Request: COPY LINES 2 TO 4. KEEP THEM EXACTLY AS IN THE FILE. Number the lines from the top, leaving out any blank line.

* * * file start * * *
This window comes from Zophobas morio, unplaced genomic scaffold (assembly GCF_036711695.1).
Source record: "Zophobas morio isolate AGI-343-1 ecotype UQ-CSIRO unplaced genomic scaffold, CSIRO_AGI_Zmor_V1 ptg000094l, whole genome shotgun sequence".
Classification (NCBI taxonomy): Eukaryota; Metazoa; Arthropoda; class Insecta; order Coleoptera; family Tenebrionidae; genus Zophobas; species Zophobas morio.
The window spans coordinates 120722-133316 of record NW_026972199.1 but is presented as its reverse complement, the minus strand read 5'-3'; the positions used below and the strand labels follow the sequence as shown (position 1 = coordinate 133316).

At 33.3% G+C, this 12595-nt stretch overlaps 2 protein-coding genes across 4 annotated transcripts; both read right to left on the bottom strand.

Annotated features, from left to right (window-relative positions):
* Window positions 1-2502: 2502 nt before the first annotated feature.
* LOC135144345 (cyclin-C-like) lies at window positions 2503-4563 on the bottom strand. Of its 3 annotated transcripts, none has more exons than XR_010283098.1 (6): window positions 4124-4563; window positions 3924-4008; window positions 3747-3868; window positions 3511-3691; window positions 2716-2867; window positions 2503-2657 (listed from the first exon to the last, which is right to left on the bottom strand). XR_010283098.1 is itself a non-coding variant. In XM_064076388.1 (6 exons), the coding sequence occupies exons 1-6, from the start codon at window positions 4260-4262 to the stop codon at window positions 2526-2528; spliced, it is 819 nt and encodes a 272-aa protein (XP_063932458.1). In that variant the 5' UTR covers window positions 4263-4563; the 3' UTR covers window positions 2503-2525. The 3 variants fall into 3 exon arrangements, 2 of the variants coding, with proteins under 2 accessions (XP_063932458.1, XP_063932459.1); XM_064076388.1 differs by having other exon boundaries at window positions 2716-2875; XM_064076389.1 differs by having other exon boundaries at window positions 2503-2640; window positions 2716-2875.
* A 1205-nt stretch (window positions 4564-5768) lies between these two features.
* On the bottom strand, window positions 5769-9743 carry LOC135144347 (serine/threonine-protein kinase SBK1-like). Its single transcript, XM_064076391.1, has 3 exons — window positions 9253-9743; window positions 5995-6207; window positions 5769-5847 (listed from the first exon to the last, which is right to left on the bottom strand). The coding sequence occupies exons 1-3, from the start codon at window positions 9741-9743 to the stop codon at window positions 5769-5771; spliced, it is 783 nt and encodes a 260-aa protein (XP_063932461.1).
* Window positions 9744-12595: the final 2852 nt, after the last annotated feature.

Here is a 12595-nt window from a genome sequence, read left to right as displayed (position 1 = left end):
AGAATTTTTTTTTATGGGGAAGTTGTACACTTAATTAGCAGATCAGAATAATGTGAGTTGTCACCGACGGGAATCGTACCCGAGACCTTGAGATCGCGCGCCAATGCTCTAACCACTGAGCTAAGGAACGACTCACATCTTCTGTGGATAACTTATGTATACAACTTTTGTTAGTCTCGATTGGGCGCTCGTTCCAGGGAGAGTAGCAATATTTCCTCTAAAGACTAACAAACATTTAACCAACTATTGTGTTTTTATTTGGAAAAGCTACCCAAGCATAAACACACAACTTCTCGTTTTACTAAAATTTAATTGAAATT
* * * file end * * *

Source record: "Zophobas morio isolate AGI-343-1 ecotype UQ-CSIRO unplaced genomic scaffold, CSIRO_AGI_Zmor_V1 ptg000094l, whole genome shotgun sequence".
Classification (NCBI taxonomy): Eukaryota; Metazoa; Arthropoda; class Insecta; order Coleoptera; family Tenebrionidae; genus Zophobas; species Zophobas morio.
The window spans coordinates 120722-133316 of record NW_026972199.1 but is presented as its reverse complement, the minus strand read 5'-3'; the positions used below and the strand labels follow the sequence as shown (position 1 = coordinate 133316).